• detailed documentation, lessons, and ready-made libraries, as well as a huge community of developers; only a lazy person will not understand Raspberry Pi;
  • standard HDMI ports, 3.5mm audio, 4 USB.


  • there is no built-in analog-to-digital converter, so it is tough to connect analog sensors;
  • relatively high cost.


Arduino microcontroller

Arduino as a class is the oldest platform of all that we are considering. It appeared back in 2005 through the efforts of the Italian company of the same name. Arduino comes in pre-built boards, much like ESP32-based development boards. This MCU cannot be used as a separate microcontroller chip for installation in an IoT device.

The principal value of Arduino today is the Arduino IDE integrated development environment. It allows you to create Windows, macOS, or Linux programs and upload them to the microcontroller. And not only on Arduino boards, since you can create a program for ESP32 using the Arduino IDE.


  • lots of detailed documentation, ready-made libraries, and lessons on Arduino IDE,
  • the actual Arduino IDE environment is easy to learn,
  • installation of expansion cards, sensors, and other additional peripherals is provided,
  • Many board models are equipped with built-in Wi-Fi and Bluetooth modules.


  • weak processor characteristics and modest built-in memory, which is why Arduino is not suitable for all tasks,
  • some models do not have a built-in Wi-Fi module, which is critical for IoT projects.

Which MCU is better?

When creating new products in 2Smart Cloud, you can use any microcontrollers, including those not mentioned in this article. It is enough to provide an Internet connection (using a Wi-Fi module, cable, or other methods) and write a compatible firmware. It doesn't matter what programming language you use. You only need a library to work with MQTT, available in all modern languages.

2Smart Cloud recommendation is ESP32

Our recommendation is the ESP32 microcontroller. This is a key MCU that we use for our projects. ESP32 is an inexpensive device that can be used both as a development board at the prototype stage and as a chip for installation in a finished product.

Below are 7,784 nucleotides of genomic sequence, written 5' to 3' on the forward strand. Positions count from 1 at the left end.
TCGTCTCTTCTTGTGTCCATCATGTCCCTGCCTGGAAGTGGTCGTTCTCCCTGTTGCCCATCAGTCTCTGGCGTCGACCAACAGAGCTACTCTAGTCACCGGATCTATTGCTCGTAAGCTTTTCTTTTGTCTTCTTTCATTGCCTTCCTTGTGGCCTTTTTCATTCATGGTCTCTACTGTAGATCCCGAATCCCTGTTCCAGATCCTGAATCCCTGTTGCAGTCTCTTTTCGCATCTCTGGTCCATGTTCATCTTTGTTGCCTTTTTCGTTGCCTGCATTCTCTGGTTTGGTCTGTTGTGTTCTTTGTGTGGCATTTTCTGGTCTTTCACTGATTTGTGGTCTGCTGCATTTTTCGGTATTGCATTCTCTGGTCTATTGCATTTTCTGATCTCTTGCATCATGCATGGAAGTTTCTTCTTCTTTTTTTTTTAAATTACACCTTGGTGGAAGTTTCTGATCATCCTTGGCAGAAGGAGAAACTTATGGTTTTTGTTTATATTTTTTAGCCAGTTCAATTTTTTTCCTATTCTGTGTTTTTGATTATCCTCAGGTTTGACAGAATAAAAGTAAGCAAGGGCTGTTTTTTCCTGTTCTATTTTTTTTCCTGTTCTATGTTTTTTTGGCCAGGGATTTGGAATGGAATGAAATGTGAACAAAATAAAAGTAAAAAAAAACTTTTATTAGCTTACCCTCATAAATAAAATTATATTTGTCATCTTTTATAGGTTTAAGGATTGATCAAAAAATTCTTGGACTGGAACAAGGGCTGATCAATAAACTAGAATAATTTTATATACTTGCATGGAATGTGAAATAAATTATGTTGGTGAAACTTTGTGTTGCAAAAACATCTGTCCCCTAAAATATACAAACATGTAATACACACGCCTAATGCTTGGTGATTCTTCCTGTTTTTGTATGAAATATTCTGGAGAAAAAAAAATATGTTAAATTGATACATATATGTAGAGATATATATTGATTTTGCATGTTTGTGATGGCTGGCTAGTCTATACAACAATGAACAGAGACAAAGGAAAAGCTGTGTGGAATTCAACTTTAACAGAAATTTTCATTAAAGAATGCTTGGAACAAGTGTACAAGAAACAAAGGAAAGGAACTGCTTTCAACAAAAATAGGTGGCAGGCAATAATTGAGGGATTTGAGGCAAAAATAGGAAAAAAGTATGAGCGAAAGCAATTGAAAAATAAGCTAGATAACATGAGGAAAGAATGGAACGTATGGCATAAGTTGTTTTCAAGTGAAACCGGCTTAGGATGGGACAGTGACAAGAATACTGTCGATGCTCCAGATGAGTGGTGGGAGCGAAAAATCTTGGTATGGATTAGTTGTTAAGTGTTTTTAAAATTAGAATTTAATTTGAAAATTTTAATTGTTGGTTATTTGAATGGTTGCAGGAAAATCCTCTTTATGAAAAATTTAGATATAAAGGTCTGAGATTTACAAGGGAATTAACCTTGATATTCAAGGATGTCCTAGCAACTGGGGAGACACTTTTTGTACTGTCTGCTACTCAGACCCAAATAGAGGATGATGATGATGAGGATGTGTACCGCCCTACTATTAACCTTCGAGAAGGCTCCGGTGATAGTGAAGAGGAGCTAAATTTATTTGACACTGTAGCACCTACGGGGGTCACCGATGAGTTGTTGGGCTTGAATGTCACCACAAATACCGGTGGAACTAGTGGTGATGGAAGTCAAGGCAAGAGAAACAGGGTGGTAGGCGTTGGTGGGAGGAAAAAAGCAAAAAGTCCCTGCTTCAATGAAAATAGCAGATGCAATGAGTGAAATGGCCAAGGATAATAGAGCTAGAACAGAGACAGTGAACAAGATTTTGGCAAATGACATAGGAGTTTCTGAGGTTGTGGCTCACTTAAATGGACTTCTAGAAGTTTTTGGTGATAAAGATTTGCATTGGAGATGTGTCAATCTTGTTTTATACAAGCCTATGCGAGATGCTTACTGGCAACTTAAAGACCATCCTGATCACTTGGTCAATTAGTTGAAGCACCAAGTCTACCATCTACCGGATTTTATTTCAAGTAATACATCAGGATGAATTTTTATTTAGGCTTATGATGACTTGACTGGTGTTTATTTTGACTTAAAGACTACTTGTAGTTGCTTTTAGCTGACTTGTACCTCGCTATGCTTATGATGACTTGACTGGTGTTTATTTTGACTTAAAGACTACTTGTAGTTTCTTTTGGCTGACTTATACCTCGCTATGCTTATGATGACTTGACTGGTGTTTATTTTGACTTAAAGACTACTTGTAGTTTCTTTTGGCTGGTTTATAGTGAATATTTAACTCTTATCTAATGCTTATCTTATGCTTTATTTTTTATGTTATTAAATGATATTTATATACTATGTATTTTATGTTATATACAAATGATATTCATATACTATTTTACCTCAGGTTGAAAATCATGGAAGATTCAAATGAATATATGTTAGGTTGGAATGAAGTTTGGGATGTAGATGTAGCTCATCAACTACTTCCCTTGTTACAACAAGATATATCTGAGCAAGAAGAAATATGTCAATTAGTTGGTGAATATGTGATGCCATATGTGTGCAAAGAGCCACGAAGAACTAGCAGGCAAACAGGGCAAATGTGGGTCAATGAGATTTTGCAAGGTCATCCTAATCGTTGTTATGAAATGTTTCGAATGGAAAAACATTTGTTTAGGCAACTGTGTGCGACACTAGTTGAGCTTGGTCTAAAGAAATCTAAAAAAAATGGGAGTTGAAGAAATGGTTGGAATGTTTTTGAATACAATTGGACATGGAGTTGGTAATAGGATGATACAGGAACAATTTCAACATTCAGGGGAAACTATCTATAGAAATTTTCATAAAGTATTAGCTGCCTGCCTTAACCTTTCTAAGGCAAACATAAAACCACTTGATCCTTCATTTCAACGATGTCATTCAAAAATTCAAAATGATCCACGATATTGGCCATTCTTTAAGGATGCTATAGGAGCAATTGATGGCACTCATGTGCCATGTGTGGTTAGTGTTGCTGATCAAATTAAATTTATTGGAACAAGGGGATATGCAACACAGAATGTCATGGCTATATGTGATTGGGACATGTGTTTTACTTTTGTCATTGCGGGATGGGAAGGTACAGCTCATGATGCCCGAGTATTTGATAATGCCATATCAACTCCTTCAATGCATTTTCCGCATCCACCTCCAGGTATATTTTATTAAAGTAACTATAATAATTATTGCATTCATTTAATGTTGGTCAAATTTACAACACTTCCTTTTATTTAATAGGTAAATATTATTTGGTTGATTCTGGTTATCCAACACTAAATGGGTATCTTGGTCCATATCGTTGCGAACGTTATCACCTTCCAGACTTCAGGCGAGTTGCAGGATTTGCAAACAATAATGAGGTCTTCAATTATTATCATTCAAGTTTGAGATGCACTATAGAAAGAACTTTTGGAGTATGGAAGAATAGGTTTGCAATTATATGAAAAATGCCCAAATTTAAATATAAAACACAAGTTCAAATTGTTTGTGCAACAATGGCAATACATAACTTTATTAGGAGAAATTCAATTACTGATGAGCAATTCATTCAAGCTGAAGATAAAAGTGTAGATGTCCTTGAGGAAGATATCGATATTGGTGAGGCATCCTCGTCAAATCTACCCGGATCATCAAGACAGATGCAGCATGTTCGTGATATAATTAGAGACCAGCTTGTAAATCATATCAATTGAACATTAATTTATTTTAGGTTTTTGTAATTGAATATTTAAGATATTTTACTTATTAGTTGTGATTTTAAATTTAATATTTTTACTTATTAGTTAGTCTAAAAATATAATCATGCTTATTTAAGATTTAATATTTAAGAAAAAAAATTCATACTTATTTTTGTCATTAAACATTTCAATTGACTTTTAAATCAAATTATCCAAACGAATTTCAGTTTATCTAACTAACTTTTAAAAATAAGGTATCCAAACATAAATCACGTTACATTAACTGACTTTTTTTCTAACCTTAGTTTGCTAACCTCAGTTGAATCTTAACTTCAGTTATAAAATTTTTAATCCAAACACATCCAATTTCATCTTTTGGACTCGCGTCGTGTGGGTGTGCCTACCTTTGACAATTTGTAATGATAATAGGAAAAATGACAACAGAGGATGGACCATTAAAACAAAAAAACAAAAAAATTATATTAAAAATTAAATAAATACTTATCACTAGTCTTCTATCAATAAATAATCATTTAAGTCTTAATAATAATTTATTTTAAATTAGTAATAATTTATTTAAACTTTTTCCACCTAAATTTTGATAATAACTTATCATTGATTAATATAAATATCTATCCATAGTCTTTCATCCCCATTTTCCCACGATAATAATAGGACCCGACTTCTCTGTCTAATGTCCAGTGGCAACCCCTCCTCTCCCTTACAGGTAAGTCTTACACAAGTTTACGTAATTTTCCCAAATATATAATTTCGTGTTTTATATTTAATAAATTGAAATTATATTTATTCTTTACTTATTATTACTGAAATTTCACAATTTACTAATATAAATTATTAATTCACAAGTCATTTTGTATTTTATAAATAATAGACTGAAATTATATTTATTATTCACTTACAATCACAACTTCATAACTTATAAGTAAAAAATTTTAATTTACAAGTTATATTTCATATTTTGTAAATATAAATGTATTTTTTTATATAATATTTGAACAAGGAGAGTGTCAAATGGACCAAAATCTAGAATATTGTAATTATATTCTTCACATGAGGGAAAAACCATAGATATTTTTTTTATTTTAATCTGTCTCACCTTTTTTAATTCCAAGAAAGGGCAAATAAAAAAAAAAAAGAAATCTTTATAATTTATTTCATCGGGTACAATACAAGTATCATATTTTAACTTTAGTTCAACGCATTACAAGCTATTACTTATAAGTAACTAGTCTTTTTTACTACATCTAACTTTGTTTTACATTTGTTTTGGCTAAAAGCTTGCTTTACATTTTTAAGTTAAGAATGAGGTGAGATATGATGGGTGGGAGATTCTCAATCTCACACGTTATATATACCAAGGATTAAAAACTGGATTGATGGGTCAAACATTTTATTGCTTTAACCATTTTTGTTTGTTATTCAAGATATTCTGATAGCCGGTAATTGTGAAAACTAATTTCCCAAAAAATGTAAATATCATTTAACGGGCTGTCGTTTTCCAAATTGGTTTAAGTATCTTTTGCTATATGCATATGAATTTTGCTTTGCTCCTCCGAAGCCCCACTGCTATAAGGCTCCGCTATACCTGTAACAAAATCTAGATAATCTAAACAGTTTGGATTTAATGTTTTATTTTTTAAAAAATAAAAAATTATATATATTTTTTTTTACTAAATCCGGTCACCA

When working on an ESP32 prototype, using the Arduino IDE development environment often makes sense. Programs created using it are compatible with this microcontroller, and it is relatively easy to write firmware on the Arduino IDE. It is easy to find examples of ready-made solutions and detailed documentation on this development environment on the network.

An alternative option available only for ESP is the ESPHome environment mentioned above, which allows you to create firmware even without knowledge of the basics of programming. There is also detailed documentation for this tool and many examples of ready-made solutions. Often a simple device can be started by simply copying the necessary lines of code from the examples found on the network.

Please note that in 2Smart Cloud, you can use ESPHome as a tool for creating a professional product. There will be no Wi-Fi credentials in the production firmware; they are specified when the device is paired with a mobile application.

It makes sense to use other firmware development tools for later iterations of the prototype and the final version of the device. For example, in 2Smart Cloud, developers have access to the C++ SDK and detailed documentation on working with it.

ESP8266 – acceptable, but not all tools are available

If we talk about ESP8266 microcontrollers, this is also a valid option. You will be able to create an IoT device in 2Smart Cloud, although there is no SDK and ESPHome support for microcontrollers of this series on our platform.

We wrote firmware for ESP8266-based Sonoff devices, and they work stably as 2Smart Cloud devices.

Raspberry Pi – if you need more power

If the ESP32 characteristics are insufficient for your project, we recommend Raspberry Pi. For compatibility with 2Smart Cloud, use the NodeJS-based SDK.